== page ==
At least the 'restored' footage has fine audio... it's too bad I can't say that for the "newly discovered" scenes dubbed into Italian during the final reel. The video I posted a few weeks ago is absolutely a fair representation of the Blu-ray's completely borked English track, and the clipped, static noise that invades the otherwise acceptable sound levels are - at best - embarrassing. Shameless can sweep that shit under the rug all they want, the fact is the Italian mono track sounds perfectly fine during these scenes, and it would have taken all of 10 minutes to splice the Italian track in for those brief inserts and save it out one last time before replication. The thought that they're trying to preserve the analog origins sounds commendable, but for fuck's sake guys, those are blatant analog distortions and they're not just obnoxious, but they're potentially dangerous and could blow out your fucking speakers!

Allowing some level of constant analog hiss through to not distort the high end of the mix is one thing; this is a blatant, obvious flaw and it should have been fixed by their authoring house LONG before Shameless ever saw it. I know the odds of the giallo-import enthusiast crowd and the home theater hi-fi buffs being too large to fit in a single McDonalds restroom is probably astronomically slight, but even so, this isn't about trifling over minor issues; this is about something called "professionalism". There's a difference between having less than perfect standards and simply not having them, and blatant audio clipping in newly restored scenes when you already have perfectly acceptable audio materials is flat out not just giving a fuck. The similarities between this release and Media Blasters' similarly as-decent-as-it-is-infuriating presentation of Joe D'amato's Beyond the Darkness are just too much for me to bear, and it's with the same gritted teeth and OCD fury that I recommend only hardcore fans of the title actually spend their money. It's certainly not a show off piece, but short of Koch Media besting Shameless at their own game (and making the Germanic release "English friendly" to boot!), this is as good as it's probably ever going to get.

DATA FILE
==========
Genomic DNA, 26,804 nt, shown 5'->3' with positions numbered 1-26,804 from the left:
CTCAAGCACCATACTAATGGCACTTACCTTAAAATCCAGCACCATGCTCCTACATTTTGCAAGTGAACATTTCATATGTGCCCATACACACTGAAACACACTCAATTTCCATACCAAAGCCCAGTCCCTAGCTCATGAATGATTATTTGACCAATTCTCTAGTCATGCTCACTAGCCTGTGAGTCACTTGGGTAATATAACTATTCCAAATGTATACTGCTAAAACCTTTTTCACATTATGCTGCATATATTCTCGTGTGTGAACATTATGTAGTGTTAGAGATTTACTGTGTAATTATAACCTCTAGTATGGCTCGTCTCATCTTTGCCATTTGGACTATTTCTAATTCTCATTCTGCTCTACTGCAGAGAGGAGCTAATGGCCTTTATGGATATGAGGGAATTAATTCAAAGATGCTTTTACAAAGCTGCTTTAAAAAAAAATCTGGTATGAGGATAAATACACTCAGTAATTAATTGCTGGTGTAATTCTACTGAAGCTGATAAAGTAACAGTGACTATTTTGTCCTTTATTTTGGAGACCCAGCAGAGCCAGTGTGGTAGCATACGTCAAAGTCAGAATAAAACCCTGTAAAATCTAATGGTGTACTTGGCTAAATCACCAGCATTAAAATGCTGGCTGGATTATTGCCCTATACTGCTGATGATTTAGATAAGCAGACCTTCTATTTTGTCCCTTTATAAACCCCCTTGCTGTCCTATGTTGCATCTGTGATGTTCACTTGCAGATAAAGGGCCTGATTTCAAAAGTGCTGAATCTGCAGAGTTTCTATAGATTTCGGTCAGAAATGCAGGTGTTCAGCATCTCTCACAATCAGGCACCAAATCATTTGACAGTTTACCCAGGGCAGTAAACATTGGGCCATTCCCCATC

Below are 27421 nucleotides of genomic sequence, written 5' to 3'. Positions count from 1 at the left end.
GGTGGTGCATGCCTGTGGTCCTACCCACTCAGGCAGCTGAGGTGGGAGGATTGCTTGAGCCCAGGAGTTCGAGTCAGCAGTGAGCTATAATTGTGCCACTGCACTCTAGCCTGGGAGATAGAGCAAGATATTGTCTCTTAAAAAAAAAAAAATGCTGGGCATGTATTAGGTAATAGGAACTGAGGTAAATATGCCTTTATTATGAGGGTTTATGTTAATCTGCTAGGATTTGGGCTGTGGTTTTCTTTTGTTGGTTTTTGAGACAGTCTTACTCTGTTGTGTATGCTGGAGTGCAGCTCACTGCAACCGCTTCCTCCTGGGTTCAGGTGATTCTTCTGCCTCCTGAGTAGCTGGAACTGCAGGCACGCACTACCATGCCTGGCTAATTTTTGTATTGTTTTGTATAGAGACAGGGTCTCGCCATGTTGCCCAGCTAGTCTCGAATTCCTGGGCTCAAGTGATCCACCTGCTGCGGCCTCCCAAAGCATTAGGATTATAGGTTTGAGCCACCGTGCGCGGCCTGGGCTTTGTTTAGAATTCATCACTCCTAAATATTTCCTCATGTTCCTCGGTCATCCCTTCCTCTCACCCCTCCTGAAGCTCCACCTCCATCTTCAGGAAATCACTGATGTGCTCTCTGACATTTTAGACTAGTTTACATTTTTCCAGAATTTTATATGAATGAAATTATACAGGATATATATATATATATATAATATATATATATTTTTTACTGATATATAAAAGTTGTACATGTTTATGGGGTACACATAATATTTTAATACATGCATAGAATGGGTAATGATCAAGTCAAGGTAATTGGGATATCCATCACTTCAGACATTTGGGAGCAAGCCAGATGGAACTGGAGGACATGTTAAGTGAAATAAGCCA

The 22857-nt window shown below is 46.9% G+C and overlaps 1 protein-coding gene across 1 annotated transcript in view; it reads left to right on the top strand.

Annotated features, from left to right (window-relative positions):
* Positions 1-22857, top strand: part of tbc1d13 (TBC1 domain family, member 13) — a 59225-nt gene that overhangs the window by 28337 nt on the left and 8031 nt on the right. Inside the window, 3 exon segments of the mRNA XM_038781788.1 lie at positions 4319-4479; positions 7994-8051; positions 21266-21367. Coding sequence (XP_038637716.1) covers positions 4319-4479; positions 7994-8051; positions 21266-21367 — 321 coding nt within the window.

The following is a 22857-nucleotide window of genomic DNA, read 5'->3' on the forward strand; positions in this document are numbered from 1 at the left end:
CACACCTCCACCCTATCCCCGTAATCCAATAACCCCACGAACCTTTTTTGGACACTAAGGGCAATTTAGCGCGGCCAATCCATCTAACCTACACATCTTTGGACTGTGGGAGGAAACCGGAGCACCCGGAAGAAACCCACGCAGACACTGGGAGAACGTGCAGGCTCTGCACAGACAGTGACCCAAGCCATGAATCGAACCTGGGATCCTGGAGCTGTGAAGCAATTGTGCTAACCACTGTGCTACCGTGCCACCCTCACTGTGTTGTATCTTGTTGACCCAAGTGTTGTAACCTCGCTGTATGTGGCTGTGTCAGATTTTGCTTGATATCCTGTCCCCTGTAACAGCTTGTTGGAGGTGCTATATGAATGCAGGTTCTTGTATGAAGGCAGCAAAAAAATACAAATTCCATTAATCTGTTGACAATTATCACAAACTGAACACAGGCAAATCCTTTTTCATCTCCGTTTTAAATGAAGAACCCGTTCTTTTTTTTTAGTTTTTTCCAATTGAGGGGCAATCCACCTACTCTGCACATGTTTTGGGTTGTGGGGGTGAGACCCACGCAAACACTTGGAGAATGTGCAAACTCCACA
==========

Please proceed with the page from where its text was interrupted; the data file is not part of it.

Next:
Whilst discussing the release with a friend of mine, I basically threw my hands up in the air and said it was "good enough". I didn't mean that, not exactly, but in a world where most genre labels are either releasing shitty BDs or no BDs at all, the Shameless presentation of Dario Argento's so-called lost thriller was everything I already expected it to be, and absolutely nothing more. Fans who are familiar with prior DVDs or - even worse - barely watchable VHS bootlegs will be thrilled, and those of you who have come to appreciate the level of standards Blu-ray has brought to the table in recent years will hang your heads and weep. I'm somewhere in the middle, appreciative that Shameless tried to fix the film... they're just absolutely clueless about how to pull it off. That's a damned shame, but it's so much better than that turd Mya Communications released a few years ago that, under the circumstances, I'm sorta glad I have a copy... and just as thrilled that it was a gift.